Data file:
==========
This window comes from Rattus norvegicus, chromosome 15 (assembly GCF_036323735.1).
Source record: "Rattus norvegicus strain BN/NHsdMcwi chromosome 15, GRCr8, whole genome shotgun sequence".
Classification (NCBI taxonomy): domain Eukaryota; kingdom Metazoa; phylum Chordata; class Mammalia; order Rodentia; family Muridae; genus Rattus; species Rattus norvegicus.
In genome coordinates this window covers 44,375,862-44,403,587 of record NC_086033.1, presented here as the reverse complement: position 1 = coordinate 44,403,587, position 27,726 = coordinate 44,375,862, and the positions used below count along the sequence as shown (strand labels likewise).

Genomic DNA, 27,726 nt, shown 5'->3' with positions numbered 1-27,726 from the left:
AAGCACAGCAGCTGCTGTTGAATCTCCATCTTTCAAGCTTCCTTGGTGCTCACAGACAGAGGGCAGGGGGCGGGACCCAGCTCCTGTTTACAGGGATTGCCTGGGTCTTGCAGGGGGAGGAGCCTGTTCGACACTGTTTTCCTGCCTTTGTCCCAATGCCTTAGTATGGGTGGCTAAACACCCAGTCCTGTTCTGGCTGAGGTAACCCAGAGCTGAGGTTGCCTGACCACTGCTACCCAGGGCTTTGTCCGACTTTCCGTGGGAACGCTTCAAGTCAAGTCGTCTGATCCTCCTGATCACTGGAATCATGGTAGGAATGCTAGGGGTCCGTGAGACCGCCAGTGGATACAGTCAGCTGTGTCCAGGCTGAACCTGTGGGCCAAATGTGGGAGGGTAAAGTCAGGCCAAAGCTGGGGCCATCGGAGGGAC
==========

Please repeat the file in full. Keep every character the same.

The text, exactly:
This window comes from Rattus norvegicus, chromosome 15 (assembly GCF_036323735.1).
Source record: "Rattus norvegicus strain BN/NHsdMcwi chromosome 15, GRCr8, whole genome shotgun sequence".
Classification (NCBI taxonomy): domain Eukaryota; kingdom Metazoa; phylum Chordata; class Mammalia; order Rodentia; family Muridae; genus Rattus; species Rattus norvegicus.
In genome coordinates this window covers 44,375,862-44,403,587 of record NC_086033.1, presented here as the reverse complement: position 1 = coordinate 44,403,587, position 27,726 = coordinate 44,375,862, and the positions used below count along the sequence as shown (strand labels likewise).

Genomic DNA, 27,726 nt, shown 5'->3' with positions numbered 1-27,726 from the left:
AAGCACAGCAGCTGCTGTTGAATCTCCATCTTTCAAGCTTCCTTGGTGCTCACAGACAGAGGGCAGGGGGCGGGACCCAGCTCCTGTTTACAGGGATTGCCTGGGTCTTGCAGGGGGAGGAGCCTGTTCGACACTGTTTTCCTGCCTTTGTCCCAATGCCTTAGTATGGGTGGCTAAACACCCAGTCCTGTTCTGGCTGAGGTAACCCAGAGCTGAGGTTGCCTGACCACTGCTACCCAGGGCTTTGTCCGACTTTCCGTGGGAACGCTTCAAGTCAAGTCGTCTGATCCTCCTGATCACTGGAATCATGGTAGGAATGCTAGGGGTCCGTGAGACCGCCAGTGGATACAGTCAGCTGTGTCCAGGCTGAACCTGTGGGCCAAATGTGGGAGGGTAAAGTCAGGCCAAAGCTGGGGCCATCGGAGGGAC